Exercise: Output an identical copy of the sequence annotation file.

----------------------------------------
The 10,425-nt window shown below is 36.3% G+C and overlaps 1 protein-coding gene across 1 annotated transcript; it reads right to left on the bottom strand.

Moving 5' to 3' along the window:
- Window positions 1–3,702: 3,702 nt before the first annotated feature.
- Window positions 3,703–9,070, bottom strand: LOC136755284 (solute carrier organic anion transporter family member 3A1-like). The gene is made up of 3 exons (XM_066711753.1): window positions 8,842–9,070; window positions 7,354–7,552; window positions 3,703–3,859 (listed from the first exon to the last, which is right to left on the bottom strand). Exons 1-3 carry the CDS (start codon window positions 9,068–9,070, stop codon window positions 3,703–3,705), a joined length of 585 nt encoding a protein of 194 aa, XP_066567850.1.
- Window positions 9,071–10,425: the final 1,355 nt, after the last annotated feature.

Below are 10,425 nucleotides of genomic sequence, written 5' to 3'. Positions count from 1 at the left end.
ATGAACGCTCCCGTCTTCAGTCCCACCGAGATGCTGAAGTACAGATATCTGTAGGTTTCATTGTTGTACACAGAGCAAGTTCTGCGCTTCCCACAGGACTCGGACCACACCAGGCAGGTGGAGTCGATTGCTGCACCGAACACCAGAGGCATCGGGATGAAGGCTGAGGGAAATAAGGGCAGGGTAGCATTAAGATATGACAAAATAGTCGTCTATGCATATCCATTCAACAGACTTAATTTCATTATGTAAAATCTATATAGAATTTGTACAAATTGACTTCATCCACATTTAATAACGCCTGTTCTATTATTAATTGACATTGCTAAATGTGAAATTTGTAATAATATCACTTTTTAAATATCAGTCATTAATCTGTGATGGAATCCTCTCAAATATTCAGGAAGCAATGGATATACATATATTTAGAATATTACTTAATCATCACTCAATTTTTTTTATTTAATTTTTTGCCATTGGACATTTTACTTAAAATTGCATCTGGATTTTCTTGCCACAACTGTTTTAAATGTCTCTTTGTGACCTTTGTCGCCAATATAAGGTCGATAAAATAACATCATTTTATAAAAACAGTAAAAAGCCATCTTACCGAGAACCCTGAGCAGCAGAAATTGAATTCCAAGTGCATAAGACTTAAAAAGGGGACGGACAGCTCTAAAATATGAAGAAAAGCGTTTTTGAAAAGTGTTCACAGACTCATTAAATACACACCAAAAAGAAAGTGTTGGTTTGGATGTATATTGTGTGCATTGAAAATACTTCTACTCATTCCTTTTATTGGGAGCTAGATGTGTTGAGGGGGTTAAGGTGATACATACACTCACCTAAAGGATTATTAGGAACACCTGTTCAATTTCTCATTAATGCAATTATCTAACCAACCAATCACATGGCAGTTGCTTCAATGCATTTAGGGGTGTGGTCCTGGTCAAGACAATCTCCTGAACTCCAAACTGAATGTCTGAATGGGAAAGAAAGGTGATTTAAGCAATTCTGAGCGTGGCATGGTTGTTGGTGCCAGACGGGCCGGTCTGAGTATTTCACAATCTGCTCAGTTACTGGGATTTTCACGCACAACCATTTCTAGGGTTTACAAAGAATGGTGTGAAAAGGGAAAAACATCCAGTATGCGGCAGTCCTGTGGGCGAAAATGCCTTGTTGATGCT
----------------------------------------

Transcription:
The 10,425-nt window shown below is 36.3% G+C and overlaps 1 protein-coding gene across 1 annotated transcript; it reads right to left on the bottom strand.

Moving 5' to 3' along the window:
- Window positions 1–3,702: 3,702 nt before the first annotated feature.
- Window positions 3,703–9,070, bottom strand: LOC136755284 (solute carrier organic anion transporter family member 3A1-like). The gene is made up of 3 exons (XM_066711753.1): window positions 8,842–9,070; window positions 7,354–7,552; window positions 3,703–3,859 (listed from the first exon to the last, which is right to left on the bottom strand). Exons 1-3 carry the CDS (start codon window positions 9,068–9,070, stop codon window positions 3,703–3,705), a joined length of 585 nt encoding a protein of 194 aa, XP_066567850.1.
- Window positions 9,071–10,425: the final 1,355 nt, after the last annotated feature.

Below are 10,425 nucleotides of genomic sequence, written 5' to 3'. Positions count from 1 at the left end.
ATGAACGCTCCCGTCTTCAGTCCCACCGAGATGCTGAAGTACAGATATCTGTAGGTTTCATTGTTGTACACAGAGCAAGTTCTGCGCTTCCCACAGGACTCGGACCACACCAGGCAGGTGGAGTCGATTGCTGCACCGAACACCAGAGGCATCGGGATGAAGGCTGAGGGAAATAAGGGCAGGGTAGCATTAAGATATGACAAAATAGTCGTCTATGCATATCCATTCAACAGACTTAATTTCATTATGTAAAATCTATATAGAATTTGTACAAATTGACTTCATCCACATTTAATAACGCCTGTTCTATTATTAATTGACATTGCTAAATGTGAAATTTGTAATAATATCACTTTTTAAATATCAGTCATTAATCTGTGATGGAATCCTCTCAAATATTCAGGAAGCAATGGATATACATATATTTAGAATATTACTTAATCATCACTCAATTTTTTTTATTTAATTTTTTGCCATTGGACATTTTACTTAAAATTGCATCTGGATTTTCTTGCCACAACTGTTTTAAATGTCTCTTTGTGACCTTTGTCGCCAATATAAGGTCGATAAAATAACATCATTTTATAAAAACAGTAAAAAGCCATCTTACCGAGAACCCTGAGCAGCAGAAATTGAATTCCAAGTGCATAAGACTTAAAAAGGGGACGGACAGCTCTAAAATATGAAGAAAAGCGTTTTTGAAAAGTGTTCACAGACTCATTAAATACACACCAAAAAGAAAGTGTTGGTTTGGATGTATATTGTGTGCATTGAAAATACTTCTACTCATTCCTTTTATTGGGAGCTAGATGTGTTGAGGGGGTTAAGGTGATACATACACTCACCTAAAGGATTATTAGGAACACCTGTTCAATTTCTCATTAATGCAATTATCTAACCAACCAATCACATGGCAGTTGCTTCAATGCATTTAGGGGTGTGGTCCTGGTCAAGACAATCTCCTGAACTCCAAACTGAATGTCTGAATGGGAAAGAAAGGTGATTTAAGCAATTCTGAGCGTGGCATGGTTGTTGGTGCCAGACGGGCCGGTCTGAGTATTTCACAATCTGCTCAGTTACTGGGATTTTCACGCACAACCATTTCTAGGGTTTACAAAGAATGGTGTGAAAAGGGAAAAACATCCAGTATGCGGCAGTCCTGTGGGCGAAAATGCCTTGTTGATGCT